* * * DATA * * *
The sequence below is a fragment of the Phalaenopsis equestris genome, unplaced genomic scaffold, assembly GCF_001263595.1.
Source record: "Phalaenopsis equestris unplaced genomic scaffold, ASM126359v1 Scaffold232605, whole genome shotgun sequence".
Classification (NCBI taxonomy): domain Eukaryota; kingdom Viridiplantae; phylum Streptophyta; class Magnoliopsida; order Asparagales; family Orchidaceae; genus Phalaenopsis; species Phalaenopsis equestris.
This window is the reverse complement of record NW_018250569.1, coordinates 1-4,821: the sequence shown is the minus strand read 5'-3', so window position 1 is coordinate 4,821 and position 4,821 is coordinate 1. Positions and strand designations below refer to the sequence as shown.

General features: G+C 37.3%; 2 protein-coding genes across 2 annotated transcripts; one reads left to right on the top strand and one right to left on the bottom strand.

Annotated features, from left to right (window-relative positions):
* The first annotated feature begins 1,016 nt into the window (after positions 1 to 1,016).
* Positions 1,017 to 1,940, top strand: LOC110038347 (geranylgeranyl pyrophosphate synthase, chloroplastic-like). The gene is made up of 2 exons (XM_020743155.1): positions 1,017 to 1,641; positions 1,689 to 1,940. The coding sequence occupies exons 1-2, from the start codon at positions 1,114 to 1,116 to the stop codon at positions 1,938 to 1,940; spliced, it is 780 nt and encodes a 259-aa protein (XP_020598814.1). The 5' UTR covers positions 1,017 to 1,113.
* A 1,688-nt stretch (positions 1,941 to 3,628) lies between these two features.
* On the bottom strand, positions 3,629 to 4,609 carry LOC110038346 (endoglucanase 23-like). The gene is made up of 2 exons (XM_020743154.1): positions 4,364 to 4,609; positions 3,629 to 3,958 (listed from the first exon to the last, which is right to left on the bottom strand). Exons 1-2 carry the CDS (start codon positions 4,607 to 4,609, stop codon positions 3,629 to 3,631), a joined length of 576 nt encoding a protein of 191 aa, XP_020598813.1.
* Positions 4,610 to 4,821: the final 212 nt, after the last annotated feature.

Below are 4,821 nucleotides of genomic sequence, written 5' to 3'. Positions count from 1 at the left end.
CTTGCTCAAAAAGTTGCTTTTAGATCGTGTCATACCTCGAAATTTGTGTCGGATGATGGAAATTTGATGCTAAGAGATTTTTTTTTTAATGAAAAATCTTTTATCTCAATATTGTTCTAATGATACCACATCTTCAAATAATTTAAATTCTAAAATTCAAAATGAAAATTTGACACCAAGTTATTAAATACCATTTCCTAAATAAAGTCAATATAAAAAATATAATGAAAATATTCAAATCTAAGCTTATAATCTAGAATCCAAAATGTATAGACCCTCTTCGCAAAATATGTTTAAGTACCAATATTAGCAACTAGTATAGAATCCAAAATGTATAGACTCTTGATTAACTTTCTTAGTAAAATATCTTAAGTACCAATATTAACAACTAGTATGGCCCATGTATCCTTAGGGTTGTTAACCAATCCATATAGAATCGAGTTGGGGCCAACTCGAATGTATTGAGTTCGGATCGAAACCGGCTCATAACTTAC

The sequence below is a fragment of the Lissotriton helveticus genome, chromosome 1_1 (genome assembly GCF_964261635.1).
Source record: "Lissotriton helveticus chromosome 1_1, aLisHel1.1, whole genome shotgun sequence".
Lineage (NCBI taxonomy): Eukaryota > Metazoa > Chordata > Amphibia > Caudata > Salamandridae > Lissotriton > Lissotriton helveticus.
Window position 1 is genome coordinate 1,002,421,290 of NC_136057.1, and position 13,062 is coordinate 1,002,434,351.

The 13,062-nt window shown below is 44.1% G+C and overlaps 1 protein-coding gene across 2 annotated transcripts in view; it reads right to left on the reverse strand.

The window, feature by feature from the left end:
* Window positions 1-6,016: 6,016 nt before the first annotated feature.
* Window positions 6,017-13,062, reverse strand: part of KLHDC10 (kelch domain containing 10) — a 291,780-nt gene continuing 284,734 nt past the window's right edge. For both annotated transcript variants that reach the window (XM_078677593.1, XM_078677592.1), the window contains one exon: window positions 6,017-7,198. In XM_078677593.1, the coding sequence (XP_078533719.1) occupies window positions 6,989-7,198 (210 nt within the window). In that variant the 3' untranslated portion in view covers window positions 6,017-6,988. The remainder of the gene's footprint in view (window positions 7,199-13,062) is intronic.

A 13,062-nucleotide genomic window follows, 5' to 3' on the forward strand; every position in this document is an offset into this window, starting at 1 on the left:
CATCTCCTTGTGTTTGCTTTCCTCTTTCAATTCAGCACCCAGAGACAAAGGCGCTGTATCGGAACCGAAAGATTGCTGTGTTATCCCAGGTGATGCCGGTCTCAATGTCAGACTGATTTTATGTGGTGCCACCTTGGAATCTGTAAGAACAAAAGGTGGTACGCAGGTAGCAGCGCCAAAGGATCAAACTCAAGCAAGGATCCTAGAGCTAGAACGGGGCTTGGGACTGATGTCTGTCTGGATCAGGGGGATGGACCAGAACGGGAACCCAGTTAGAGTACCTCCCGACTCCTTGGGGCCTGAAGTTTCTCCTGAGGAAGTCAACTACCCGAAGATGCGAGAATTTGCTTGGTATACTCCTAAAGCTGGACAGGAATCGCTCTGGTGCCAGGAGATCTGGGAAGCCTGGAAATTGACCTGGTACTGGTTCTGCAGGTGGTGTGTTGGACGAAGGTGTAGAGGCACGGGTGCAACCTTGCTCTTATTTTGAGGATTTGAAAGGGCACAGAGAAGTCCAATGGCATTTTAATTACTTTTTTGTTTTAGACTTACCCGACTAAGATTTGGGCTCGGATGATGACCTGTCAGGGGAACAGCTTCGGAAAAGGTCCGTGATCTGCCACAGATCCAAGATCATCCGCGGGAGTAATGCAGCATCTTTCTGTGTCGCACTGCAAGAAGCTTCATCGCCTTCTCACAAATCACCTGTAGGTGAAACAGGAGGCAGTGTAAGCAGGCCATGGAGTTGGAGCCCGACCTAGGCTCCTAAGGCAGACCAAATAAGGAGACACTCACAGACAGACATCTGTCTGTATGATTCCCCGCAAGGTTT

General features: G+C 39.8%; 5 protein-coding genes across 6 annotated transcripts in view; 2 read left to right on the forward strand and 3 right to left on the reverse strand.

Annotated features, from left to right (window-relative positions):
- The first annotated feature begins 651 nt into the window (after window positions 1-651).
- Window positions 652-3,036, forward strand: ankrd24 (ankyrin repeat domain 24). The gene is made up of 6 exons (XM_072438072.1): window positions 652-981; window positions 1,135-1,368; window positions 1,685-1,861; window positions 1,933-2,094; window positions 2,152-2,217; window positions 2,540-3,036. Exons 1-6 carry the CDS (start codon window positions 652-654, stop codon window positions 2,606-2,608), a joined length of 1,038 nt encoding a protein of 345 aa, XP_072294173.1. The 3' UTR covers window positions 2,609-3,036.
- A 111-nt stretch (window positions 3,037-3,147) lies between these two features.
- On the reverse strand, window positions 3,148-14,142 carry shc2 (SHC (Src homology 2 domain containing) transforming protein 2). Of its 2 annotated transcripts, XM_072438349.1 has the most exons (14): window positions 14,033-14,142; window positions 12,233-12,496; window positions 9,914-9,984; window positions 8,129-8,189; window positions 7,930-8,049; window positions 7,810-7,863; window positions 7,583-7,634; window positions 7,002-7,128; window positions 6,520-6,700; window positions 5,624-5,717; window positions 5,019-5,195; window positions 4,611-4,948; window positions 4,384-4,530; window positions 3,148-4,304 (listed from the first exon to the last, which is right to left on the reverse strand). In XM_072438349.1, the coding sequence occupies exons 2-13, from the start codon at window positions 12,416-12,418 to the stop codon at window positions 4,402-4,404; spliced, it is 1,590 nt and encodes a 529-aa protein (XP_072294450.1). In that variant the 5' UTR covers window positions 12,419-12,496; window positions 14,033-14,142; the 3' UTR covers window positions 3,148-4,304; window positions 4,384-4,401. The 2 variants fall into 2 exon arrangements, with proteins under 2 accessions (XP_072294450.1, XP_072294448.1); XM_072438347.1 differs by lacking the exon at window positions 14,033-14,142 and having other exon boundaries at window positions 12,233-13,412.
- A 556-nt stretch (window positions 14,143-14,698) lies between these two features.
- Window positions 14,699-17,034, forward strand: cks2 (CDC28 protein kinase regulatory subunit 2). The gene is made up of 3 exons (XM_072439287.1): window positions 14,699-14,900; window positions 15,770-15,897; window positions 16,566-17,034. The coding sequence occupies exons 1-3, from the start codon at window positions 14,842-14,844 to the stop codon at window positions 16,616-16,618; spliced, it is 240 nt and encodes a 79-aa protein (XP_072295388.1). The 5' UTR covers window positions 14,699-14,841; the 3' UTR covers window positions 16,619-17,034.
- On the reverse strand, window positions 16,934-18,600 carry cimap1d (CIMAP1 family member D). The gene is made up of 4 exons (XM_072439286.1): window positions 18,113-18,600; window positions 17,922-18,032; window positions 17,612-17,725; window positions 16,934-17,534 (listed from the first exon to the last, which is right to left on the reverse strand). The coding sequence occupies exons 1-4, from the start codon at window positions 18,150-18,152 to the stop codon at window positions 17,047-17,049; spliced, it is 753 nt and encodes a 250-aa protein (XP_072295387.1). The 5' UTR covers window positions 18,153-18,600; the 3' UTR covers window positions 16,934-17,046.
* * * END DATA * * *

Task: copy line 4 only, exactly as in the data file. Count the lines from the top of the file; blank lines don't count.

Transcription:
This window is the reverse complement of record NW_018250569.1, coordinates 1-4,821: the sequence shown is the minus strand read 5'-3', so window position 1 is coordinate 4,821 and position 4,821 is coordinate 1. Positions and strand designations below refer to the sequence as shown.